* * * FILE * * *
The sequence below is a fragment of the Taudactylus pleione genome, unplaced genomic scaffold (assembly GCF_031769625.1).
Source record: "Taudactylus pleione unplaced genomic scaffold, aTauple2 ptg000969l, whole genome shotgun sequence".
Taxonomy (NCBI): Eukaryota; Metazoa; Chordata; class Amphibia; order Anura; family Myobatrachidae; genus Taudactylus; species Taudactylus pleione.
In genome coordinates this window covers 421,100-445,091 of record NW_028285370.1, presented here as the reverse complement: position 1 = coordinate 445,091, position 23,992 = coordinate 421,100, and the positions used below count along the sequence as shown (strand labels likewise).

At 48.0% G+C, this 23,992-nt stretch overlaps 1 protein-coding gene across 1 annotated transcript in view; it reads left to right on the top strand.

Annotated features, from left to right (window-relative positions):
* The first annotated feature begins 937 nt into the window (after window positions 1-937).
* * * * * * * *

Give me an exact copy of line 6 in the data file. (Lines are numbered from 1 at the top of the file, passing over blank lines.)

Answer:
Annotated features, from left to right (window-relative positions):